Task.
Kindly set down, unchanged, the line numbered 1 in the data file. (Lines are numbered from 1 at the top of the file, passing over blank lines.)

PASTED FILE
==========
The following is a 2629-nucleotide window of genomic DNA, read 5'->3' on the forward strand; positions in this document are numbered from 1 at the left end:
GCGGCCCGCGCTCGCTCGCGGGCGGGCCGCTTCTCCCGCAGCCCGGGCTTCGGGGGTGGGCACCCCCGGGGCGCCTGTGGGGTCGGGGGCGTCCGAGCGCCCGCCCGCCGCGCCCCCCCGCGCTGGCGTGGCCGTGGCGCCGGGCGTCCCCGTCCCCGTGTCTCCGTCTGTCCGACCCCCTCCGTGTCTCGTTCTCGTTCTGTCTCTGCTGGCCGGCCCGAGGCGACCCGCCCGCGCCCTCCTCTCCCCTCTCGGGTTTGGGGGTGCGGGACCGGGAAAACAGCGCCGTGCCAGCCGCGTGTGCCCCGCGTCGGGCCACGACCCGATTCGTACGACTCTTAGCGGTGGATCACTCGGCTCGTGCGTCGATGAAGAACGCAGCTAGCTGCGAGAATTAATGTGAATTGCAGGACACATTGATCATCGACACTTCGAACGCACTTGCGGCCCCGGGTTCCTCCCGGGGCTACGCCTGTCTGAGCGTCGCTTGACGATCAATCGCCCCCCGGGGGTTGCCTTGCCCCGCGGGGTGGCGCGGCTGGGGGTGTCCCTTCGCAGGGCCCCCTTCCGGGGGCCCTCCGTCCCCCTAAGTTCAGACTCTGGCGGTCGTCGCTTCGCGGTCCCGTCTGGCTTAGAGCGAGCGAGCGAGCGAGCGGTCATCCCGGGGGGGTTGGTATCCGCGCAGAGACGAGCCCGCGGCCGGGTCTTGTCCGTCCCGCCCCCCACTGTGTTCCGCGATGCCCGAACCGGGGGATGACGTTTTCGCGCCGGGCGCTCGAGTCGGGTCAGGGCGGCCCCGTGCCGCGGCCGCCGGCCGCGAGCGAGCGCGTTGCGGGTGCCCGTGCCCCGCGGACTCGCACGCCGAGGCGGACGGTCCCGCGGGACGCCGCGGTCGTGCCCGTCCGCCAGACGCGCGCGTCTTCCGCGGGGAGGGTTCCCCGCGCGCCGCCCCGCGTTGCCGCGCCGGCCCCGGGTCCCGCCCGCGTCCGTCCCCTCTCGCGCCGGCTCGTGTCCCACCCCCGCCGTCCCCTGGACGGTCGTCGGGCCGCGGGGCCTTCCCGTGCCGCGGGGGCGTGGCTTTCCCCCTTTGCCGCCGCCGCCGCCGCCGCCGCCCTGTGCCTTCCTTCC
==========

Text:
The following is a 2629-nucleotide window of genomic DNA, read 5'->3' on the forward strand; positions in this document are numbered from 1 at the left end: